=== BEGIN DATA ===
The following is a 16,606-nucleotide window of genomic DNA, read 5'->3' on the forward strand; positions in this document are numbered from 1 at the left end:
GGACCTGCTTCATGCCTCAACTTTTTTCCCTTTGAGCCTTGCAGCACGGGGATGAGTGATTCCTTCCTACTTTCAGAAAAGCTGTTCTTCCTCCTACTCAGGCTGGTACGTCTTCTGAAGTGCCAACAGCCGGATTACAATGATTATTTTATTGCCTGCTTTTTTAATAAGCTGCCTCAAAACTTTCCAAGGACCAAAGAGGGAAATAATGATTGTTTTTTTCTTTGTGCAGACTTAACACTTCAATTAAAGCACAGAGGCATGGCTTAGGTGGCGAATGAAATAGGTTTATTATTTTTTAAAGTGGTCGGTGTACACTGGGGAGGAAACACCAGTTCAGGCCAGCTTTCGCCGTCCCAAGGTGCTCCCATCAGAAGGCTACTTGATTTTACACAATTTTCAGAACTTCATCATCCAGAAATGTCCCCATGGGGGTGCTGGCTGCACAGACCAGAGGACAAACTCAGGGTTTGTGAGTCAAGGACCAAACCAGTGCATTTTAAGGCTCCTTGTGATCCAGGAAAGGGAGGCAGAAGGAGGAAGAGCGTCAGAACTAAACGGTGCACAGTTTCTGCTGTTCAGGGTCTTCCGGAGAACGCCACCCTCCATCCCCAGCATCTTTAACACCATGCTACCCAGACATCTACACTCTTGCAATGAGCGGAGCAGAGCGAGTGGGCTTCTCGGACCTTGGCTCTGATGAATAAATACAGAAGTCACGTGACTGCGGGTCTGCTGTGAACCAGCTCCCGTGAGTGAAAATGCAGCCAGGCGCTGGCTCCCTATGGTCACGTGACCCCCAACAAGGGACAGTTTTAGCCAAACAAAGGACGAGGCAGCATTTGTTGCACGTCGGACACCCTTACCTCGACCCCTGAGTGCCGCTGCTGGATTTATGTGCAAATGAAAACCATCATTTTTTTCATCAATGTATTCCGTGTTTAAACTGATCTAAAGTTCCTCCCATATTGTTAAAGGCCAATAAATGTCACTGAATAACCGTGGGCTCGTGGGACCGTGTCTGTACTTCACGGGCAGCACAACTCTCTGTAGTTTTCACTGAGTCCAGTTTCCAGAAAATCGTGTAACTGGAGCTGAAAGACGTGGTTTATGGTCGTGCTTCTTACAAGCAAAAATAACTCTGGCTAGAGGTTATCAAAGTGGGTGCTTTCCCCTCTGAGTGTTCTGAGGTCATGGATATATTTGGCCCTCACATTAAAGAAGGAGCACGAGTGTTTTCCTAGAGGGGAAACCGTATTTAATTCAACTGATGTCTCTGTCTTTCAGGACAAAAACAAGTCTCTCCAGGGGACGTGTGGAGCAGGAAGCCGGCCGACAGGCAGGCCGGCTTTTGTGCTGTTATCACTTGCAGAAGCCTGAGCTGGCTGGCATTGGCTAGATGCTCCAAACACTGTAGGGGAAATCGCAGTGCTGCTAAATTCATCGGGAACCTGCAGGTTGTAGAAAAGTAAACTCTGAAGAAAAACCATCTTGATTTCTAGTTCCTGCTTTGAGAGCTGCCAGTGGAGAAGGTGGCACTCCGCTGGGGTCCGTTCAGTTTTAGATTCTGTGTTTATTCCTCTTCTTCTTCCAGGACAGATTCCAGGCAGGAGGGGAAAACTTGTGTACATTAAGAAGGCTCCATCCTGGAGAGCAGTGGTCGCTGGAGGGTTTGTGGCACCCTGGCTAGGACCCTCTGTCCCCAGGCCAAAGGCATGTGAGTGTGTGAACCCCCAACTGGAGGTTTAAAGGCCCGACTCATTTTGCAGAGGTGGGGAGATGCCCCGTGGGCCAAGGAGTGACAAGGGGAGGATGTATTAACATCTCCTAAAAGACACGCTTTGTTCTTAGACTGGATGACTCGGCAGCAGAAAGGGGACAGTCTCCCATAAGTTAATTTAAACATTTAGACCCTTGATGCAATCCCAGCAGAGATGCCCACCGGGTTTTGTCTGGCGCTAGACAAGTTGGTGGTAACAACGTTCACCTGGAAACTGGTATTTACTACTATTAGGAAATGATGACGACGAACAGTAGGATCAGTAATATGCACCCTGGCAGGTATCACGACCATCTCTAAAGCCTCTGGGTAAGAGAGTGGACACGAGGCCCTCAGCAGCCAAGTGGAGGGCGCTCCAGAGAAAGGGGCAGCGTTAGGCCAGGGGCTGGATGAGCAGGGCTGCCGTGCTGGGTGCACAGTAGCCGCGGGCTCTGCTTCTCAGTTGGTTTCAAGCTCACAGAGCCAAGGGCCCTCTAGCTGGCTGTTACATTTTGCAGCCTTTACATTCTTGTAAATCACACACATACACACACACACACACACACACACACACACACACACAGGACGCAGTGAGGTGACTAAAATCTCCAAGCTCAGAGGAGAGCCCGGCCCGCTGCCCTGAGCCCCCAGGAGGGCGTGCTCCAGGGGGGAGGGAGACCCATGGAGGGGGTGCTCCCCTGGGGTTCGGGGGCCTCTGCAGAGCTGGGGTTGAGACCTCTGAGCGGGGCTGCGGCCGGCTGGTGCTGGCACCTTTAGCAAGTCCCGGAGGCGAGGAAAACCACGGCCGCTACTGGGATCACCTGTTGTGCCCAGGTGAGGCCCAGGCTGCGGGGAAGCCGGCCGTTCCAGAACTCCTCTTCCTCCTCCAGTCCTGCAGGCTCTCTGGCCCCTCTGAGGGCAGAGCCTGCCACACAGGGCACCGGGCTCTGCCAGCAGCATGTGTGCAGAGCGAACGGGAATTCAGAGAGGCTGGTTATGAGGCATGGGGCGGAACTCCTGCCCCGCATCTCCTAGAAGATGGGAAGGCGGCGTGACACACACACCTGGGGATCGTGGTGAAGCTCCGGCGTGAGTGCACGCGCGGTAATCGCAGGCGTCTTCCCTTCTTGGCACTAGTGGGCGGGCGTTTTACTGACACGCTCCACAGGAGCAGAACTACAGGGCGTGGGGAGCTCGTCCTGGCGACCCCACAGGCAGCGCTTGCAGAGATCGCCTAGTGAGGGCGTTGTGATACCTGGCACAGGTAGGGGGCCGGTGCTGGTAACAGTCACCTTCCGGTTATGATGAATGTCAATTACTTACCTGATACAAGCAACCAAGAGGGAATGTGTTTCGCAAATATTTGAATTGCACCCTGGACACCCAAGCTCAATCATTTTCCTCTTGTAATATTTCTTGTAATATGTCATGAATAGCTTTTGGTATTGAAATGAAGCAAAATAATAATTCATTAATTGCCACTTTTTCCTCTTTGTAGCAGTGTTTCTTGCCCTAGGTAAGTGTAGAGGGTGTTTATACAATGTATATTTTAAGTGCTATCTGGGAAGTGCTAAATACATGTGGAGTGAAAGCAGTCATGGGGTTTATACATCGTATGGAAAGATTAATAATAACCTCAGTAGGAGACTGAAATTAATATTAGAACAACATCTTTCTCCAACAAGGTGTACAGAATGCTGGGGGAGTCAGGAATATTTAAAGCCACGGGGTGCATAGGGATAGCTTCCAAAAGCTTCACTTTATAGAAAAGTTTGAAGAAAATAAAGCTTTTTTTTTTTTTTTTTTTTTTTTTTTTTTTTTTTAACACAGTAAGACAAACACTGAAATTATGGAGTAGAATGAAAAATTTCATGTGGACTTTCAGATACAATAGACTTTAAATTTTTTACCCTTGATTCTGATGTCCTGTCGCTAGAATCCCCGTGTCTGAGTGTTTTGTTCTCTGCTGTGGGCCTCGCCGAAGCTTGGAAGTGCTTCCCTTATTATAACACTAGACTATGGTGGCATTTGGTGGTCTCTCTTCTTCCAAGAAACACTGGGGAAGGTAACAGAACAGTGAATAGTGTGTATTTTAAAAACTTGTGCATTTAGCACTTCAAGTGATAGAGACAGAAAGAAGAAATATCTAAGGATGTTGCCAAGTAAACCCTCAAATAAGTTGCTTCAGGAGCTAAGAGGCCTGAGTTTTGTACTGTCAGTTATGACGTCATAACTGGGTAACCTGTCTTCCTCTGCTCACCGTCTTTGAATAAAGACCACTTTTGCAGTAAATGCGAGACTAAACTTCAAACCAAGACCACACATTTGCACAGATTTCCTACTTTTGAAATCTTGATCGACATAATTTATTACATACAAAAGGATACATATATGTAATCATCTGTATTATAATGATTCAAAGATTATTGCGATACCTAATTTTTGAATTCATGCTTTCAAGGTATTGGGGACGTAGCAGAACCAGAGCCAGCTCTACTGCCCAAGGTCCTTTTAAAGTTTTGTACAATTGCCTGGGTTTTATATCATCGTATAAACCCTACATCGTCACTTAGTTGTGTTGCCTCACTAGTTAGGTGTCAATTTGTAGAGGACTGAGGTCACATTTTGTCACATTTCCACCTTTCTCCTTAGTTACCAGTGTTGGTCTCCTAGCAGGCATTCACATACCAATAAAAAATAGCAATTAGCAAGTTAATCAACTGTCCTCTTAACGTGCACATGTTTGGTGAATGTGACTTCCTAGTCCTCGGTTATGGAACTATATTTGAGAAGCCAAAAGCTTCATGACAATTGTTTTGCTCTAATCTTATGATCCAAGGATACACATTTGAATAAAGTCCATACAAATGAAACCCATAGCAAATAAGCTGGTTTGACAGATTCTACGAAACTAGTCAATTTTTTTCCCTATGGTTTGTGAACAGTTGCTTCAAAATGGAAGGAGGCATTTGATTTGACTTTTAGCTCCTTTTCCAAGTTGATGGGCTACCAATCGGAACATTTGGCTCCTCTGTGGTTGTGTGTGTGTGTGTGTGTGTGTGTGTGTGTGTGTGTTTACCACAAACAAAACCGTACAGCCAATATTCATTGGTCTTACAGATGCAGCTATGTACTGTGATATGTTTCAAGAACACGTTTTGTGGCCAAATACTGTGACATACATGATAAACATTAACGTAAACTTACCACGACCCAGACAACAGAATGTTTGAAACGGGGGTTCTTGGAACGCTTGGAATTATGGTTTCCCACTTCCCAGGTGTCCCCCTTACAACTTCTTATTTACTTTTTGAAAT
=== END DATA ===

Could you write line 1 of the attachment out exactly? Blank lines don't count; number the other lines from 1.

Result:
The following is a 16,606-nucleotide window of genomic DNA, read 5'->3' on the forward strand; positions in this document are numbered from 1 at the left end: